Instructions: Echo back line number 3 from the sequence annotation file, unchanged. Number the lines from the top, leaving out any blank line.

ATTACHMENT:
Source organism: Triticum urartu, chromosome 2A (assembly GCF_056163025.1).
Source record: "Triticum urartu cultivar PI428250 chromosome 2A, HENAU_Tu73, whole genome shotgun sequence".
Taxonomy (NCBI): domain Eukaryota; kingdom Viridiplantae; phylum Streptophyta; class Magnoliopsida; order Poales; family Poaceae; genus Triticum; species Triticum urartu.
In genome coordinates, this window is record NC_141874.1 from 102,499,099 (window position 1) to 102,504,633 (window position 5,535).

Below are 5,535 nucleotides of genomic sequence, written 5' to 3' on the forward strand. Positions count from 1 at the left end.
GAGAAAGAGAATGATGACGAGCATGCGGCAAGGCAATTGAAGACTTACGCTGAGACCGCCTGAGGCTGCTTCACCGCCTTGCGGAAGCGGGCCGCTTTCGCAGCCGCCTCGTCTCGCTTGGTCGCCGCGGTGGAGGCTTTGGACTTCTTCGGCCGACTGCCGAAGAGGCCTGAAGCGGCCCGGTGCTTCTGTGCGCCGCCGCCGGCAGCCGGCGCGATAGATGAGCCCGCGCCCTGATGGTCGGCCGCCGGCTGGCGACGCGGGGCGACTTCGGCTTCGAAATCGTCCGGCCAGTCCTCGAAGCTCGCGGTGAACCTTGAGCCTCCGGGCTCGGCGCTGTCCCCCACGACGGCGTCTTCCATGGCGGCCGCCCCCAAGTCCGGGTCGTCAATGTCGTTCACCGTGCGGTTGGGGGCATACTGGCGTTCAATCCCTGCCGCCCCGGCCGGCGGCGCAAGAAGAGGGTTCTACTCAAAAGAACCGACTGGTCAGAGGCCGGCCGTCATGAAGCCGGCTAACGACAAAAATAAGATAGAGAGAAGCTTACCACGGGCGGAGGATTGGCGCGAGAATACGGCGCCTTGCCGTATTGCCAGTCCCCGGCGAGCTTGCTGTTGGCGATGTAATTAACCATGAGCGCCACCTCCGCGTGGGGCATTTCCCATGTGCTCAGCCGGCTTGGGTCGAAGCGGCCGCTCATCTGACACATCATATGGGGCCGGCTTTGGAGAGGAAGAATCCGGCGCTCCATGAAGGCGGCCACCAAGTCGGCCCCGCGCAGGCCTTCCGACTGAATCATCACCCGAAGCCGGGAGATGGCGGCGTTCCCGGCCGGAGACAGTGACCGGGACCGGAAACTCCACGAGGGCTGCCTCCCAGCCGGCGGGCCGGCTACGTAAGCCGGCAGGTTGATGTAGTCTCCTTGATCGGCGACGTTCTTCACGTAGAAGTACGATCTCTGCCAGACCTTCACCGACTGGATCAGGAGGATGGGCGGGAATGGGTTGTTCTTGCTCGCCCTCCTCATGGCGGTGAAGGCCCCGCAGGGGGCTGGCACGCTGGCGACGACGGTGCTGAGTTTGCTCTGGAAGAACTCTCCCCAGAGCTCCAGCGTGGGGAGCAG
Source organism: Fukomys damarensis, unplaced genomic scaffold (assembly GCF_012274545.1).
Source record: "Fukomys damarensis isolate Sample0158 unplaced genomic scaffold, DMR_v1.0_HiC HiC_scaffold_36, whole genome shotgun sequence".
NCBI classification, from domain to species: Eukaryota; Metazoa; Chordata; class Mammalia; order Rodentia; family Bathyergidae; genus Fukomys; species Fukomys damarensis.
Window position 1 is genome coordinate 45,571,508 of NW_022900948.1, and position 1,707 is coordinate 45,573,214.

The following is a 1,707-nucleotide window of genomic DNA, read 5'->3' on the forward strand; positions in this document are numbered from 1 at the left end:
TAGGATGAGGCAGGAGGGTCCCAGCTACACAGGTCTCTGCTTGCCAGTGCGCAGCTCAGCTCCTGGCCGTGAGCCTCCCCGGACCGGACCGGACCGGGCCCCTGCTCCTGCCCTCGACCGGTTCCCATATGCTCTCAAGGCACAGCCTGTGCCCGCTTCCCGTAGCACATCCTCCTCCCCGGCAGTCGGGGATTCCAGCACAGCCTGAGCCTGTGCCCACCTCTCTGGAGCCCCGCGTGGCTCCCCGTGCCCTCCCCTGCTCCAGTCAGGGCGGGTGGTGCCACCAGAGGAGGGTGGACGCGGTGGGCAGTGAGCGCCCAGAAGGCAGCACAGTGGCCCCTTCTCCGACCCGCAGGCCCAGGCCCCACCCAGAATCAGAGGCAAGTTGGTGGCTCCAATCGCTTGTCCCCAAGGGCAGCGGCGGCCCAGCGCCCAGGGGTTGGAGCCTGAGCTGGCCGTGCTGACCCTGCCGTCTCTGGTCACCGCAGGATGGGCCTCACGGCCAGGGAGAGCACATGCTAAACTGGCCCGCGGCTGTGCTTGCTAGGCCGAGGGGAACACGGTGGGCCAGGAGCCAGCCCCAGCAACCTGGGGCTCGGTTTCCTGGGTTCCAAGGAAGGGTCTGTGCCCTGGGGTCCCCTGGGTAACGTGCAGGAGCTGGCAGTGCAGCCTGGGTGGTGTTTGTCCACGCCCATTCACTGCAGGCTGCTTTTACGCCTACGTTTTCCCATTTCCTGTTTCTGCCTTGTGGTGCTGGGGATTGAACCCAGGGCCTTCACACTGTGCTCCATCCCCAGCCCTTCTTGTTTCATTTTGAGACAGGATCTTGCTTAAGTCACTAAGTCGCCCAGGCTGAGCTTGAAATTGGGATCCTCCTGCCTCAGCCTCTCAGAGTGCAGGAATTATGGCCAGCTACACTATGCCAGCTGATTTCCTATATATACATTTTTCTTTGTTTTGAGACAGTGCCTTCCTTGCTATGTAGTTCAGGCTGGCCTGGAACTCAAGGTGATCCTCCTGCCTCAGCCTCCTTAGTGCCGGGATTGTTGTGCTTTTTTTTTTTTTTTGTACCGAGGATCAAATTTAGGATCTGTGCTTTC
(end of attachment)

Taxonomy (NCBI): domain Eukaryota; kingdom Viridiplantae; phylum Streptophyta; class Magnoliopsida; order Poales; family Poaceae; genus Triticum; species Triticum urartu.